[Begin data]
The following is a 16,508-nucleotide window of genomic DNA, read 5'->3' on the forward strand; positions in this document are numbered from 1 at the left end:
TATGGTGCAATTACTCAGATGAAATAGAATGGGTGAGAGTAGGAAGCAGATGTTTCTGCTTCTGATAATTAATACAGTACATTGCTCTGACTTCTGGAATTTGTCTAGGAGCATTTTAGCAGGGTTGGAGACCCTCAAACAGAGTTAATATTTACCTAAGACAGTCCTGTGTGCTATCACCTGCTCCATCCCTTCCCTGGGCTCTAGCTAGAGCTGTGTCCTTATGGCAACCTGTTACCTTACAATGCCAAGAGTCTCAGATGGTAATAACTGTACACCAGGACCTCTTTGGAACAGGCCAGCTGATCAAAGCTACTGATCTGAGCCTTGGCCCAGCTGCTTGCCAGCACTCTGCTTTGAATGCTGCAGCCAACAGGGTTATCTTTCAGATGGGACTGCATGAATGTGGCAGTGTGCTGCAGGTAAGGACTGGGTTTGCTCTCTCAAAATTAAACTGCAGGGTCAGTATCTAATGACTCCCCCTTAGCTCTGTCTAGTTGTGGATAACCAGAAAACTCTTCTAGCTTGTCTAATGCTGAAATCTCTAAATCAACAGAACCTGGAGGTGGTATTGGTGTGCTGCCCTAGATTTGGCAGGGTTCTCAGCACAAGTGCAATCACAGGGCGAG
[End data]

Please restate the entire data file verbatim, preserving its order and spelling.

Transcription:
The following is a 16,508-nucleotide window of genomic DNA, read 5'->3' on the forward strand; positions in this document are numbered from 1 at the left end:
TATGGTGCAATTACTCAGATGAAATAGAATGGGTGAGAGTAGGAAGCAGATGTTTCTGCTTCTGATAATTAATACAGTACATTGCTCTGACTTCTGGAATTTGTCTAGGAGCATTTTAGCAGGGTTGGAGACCCTCAAACAGAGTTAATATTTACCTAAGACAGTCCTGTGTGCTATCACCTGCTCCATCCCTTCCCTGGGCTCTAGCTAGAGCTGTGTCCTTATGGCAACCTGTTACCTTACAATGCCAAGAGTCTCAGATGGTAATAACTGTACACCAGGACCTCTTTGGAACAGGCCAGCTGATCAAAGCTACTGATCTGAGCCTTGGCCCAGCTGCTTGCCAGCACTCTGCTTTGAATGCTGCAGCCAACAGGGTTATCTTTCAGATGGGACTGCATGAATGTGGCAGTGTGCTGCAGGTAAGGACTGGGTTTGCTCTCTCAAAATTAAACTGCAGGGTCAGTATCTAATGACTCCCCCTTAGCTCTGTCTAGTTGTGGATAACCAGAAAACTCTTCTAGCTTGTCTAATGCTGAAATCTCTAAATCAACAGAACCTGGAGGTGGTATTGGTGTGCTGCCCTAGATTTGGCAGGGTTCTCAGCACAAGTGCAATCACAGGGCGAG